People with limited income will forgo getting care if they can’t afford the deductibles or don’t earn enough to receive tax benefits from health savings accounts. By reducing government subsidies and Medicaid payments, more people will become uninsured, and uncompensated hospital care will rise, which will shift costs to people with insurance.
President-elect Donald Trump’s nominee for health and human services secretary, Rep. Tom Price. is a Republican physician from Georgia who wants to return to the bad old days of a fee-for-service world. He has even supported allowing doctors to charge Medicare patients the difference between what the physician bills and what Medicare pays.
So what can be done to reduce rising health care costs? Here are a few ideas, based on my years of working in the health care industry.
First, we need to pay for the value of care, not the amount of it we receive. That requires more transparency and research into the effectiveness of treatments. Second, we must provide financial incentives to hospitals, doctors and insurers to keep people healthy, rather than pile on unnecessary tests and prescribe high-cost drugs. This is especially important for patients with chronic conditions, who drive a significant percentage of health care spending.
Hospitals consume by far the largest share of health care costs. Regulators must scrutinize health system consolidation. When hospitals buy other hospitals and medical practices, they gain enormous leverage in price negotiations with insurers.
In Northern California, where a few health systems control most of the market and competition is limited, prices are 30-40 percent higher than in Southern California.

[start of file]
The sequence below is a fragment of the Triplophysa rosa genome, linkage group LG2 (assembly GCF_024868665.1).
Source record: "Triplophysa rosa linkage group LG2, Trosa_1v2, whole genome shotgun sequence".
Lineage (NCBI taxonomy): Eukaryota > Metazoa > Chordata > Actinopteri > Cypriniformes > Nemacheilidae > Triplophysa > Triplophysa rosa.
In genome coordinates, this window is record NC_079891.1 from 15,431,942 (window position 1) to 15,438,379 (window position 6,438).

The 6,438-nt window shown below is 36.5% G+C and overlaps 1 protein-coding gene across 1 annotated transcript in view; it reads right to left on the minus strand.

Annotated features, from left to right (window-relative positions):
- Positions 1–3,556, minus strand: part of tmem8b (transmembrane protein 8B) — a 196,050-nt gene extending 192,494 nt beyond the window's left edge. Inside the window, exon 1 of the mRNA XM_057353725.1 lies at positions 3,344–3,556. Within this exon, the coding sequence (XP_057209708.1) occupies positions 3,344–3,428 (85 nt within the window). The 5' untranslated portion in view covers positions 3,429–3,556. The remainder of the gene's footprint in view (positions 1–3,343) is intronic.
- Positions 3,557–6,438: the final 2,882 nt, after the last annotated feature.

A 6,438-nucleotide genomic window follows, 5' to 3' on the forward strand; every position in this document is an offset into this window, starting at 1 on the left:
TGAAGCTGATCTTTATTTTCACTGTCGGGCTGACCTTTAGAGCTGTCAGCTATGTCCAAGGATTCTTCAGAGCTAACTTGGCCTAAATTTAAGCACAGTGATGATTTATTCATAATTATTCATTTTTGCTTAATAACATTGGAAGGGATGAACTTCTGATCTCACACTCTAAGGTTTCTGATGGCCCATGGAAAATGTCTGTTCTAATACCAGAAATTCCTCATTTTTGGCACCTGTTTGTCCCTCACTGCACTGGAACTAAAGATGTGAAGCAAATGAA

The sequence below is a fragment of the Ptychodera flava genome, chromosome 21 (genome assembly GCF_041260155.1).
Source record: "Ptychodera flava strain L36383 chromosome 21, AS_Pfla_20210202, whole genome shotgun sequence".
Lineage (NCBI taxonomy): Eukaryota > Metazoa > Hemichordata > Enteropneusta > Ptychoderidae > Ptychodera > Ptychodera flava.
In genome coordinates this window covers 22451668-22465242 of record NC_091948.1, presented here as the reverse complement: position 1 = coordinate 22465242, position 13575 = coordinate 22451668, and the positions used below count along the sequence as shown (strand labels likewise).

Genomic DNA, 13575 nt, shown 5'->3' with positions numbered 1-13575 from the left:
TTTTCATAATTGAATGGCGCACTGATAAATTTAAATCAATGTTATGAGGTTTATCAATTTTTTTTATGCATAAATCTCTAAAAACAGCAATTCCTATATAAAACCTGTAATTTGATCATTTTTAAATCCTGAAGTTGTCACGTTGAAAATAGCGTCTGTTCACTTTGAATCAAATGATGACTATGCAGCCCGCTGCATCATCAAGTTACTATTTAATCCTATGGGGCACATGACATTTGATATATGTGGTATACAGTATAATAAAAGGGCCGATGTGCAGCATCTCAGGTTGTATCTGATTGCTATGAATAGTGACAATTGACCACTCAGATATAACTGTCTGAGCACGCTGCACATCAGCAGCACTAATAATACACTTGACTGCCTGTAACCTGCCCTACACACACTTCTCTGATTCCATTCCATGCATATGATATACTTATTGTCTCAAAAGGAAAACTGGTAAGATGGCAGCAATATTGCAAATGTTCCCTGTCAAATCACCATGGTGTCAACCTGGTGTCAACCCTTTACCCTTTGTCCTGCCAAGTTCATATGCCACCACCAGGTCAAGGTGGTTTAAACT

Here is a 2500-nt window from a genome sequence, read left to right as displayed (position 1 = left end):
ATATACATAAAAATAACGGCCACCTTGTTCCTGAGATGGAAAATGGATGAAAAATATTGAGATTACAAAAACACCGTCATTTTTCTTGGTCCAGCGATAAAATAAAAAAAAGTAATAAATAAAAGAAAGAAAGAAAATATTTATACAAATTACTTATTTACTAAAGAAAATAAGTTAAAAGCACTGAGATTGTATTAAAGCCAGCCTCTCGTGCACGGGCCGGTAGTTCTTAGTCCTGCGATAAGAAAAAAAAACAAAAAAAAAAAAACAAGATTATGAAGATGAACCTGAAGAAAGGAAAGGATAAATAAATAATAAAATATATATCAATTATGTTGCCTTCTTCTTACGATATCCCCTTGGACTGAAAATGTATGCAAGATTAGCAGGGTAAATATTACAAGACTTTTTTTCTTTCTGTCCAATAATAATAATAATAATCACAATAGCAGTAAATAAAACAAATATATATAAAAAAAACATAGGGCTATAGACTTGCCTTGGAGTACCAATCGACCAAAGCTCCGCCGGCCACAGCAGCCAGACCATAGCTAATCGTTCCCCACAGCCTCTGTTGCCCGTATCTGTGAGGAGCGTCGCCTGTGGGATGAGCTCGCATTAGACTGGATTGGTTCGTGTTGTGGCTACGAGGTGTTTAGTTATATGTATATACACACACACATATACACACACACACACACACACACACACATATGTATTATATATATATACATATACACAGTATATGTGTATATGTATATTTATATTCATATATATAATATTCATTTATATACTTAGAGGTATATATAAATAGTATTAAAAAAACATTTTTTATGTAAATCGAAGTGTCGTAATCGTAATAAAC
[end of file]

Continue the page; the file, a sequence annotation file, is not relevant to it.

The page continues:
Third, we must control the dangerous increase in drug prices. Drug companies are exploiting lax laws and regulations that enable exorbitant prices. The federal government grants monopolies to manufacturers of brand drugs even if their products don’t provide better value than existing therapies, while generic drug companies have increased prices by triple digits when they recognize they have no competition.
Many firms pay more to promote their drugs than they spend on research and innovation, and earn profit margins higher than 20 percent. Adding to the insult on our collective wallets, several large drug companies have moved their headquarters to other countries to greatly reduce their domestic taxes.
The pharmaceutical industry spends more than any other health care sector to influence Congress and regulatory agencies, and they have gotten their money’s worth. Because of pharma’s efforts, the U.S. is the only advanced country that does not negotiate drug prices for government programs. Medicare and Medicaid are prohibited from creating formularies to limit the use of expensive drugs that have little value.
Those of us who helped to implement Obamacare recognize that the law needs some changes. But those changes should not come at the expense of the 20 million people who obtain coverage from the Affordable Care Act.
As Congress considers dramatic changes to the way people receive their health care and how much they pay for it, Americans should give close attention to the details, and insist that Trump and Republicans who control Congress put the interests of their constituents ahead of a partisan political agenda.
Tom Epstein worked on health care policy for the California Department of Insurance, the Clinton White House, and, lastly, Blue Shield of California, since 1991. He can be reached at firstname.lastname@example.org